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3

That code has two distinct paths through the function: one that corresponds to arg > 0 being true and the other corresponding to it being false. The number of return statements involved does not affect that, since it does not change the number of distinct paths through the function. Your code could be rewritten as int foo(int arg) { int retval = ...


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The point of Halstead's metrics is to answer a lot of questions like "How difficult is the code to read", "How much effort was put into writing the code", etc. The formula for Halstead's Difficulty metric should provide a hint on how the first question answered: Difficulty = (Unique Operators / 2) * (Operands / Unique Operands); You can see that having ...


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Have a look at "complete latency" in the spout, that is the value the tuples spend in average inside in your topology, it had decreed. So, What I understand is it should be low if I increase the number of executors.As the parallelism should increase as the executor increases. it means you have now 4 units processing tuples, each unit process 1 tuple at ...


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I had to instantiate the servlet explicit and provide a servlet mapping path as follows: @Bean public ServletRegistrationBean servletRegistrationBean(){ return new ServletRegistrationBean(new AdminServlet(),"/metrics/admin/*"); }


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Your cyclomatic complexity would be 2, here's why: Your code is essentially this: int foo(int arg) { int out; if (arg > 0) out = 1; else out = 0; return out; } plain return statement dont count toward complexity. You only have 1 if statement, no if else statements. Hence, your cyclomatic ...


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My mistake. I sent data to 2003 port, but it's only for plain text. You should use 2004 port if using pickle protocol, like mentioned here.


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The SourceMeter command line tool provides you cyclomatic complexity and other 60+ metrics in the form of CSV files. Using it is as simple as running your compiler, and because it is EDG-based, it can handle all wide spread dialects of C++, supporting also the newest C++11 and C++14 standards. Try it out, it is free.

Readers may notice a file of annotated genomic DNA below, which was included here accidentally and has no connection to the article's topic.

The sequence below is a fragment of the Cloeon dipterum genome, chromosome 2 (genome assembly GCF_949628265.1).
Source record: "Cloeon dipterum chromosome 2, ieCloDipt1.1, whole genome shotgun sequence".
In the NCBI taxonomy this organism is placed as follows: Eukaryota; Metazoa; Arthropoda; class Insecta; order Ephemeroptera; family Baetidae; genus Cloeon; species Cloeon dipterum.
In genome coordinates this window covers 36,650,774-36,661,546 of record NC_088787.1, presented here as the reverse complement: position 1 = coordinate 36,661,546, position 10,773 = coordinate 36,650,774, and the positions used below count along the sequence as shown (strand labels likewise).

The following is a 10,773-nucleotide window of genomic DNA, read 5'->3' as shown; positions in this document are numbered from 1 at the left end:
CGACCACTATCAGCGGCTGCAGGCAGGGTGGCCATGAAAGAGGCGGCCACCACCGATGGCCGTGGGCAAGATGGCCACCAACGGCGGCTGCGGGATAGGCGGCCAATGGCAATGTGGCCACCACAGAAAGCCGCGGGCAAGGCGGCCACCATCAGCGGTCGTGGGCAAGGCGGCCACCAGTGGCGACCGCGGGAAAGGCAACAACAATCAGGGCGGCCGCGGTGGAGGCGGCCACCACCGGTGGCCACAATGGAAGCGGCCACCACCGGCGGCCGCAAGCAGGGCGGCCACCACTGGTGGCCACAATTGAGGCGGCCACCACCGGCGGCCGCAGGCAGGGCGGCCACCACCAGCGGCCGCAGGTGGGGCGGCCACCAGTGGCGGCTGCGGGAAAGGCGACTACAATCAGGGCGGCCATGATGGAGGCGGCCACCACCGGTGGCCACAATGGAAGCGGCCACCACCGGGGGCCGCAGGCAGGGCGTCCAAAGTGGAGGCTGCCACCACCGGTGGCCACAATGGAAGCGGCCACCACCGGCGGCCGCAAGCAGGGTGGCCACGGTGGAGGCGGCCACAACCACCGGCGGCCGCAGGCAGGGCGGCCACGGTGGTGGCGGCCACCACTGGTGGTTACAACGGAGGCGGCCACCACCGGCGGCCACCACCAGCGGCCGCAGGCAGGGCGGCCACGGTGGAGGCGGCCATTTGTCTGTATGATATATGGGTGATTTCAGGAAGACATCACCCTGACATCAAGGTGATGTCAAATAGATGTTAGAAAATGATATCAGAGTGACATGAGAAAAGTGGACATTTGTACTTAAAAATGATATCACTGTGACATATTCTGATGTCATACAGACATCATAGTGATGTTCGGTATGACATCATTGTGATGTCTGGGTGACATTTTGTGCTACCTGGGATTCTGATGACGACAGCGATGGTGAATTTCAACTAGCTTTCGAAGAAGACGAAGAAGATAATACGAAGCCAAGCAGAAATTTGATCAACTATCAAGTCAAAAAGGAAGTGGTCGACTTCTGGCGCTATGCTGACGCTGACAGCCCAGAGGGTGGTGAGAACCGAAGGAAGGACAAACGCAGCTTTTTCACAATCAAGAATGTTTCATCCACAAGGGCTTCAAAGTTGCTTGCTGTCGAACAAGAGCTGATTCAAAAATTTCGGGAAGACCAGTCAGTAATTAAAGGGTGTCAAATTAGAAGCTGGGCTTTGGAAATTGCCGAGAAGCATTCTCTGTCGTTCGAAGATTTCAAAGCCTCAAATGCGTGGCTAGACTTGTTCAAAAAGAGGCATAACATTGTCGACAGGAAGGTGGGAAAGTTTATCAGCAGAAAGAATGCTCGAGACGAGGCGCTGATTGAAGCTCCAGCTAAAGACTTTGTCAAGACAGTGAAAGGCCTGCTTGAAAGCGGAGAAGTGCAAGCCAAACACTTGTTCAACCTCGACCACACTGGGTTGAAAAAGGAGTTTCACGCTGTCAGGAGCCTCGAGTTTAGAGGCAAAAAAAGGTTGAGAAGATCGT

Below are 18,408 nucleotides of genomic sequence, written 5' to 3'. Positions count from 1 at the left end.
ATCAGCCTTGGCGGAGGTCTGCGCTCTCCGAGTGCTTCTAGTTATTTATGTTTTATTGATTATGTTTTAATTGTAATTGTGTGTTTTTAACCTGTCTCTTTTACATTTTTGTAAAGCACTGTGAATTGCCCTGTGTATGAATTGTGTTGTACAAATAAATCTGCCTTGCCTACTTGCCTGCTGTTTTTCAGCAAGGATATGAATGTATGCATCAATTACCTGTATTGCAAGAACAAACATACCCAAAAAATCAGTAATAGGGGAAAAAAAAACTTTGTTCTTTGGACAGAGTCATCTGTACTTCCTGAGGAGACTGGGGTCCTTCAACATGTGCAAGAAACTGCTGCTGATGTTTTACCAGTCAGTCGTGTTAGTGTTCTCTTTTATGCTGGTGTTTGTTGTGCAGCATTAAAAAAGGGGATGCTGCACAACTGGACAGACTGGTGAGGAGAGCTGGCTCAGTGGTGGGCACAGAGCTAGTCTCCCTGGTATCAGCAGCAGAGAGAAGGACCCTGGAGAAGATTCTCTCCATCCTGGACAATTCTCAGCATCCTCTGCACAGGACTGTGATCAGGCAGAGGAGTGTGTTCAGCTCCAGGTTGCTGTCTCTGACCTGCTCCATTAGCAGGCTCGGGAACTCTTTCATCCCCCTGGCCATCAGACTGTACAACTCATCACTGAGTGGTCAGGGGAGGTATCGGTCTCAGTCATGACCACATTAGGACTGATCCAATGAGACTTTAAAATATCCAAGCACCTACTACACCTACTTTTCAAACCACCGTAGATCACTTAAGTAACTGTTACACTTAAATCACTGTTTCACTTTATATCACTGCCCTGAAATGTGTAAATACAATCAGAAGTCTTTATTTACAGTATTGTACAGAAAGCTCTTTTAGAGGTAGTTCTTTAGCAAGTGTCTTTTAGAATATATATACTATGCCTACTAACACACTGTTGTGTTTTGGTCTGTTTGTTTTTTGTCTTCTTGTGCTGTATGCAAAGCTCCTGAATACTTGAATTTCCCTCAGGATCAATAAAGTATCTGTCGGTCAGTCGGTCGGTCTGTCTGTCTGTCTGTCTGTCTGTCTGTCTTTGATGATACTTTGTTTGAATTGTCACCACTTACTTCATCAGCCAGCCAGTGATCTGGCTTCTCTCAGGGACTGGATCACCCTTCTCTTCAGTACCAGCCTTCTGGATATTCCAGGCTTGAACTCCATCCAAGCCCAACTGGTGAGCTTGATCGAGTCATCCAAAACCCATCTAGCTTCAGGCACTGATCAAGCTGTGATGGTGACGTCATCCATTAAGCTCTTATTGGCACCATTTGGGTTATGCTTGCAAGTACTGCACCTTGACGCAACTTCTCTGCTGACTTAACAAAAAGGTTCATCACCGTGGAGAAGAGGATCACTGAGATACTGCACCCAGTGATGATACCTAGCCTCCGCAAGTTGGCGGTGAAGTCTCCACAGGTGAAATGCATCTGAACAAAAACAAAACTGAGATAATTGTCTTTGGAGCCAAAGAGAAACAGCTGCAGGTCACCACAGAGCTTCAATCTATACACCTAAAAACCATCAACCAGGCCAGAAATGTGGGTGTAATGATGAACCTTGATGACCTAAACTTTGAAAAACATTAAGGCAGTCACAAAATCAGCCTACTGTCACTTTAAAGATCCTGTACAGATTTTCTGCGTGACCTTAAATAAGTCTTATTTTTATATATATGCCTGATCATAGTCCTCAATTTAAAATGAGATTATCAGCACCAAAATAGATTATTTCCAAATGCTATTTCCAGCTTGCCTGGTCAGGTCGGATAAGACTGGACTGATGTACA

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With the EDG-based SourceMeter for C/C++ tool you can analyze any C/C++ project, and for your needs it provides CSV files containing functions/methods with many metrics (among others size metrics you are looking for) and also the containing module (e.g. library, shared object, executable). Using a spreadsheet editor you can easily find the biggest ...


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They are memory mapped files so their size is the same of a memory page. Being 0 terminated, you can use the classic unix utilities to manage them


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If you are using Spring and Metrics you should also be using @RyanTenney's Metrics-Spring module. It will simplify your Java config and make your Metrics usage much cleaner. Take a look at the code behind the MetricsServlet and HealthCheckServlet. In my opinion its easier to just write your own Spring Controller to do the same thing than to figure out how ...


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The total size of the indexes (.MYI files) for all your MyISAM tables is 128KB (kilobytes). Hence key_buffer_size = 600M (megabytes) is overkill.



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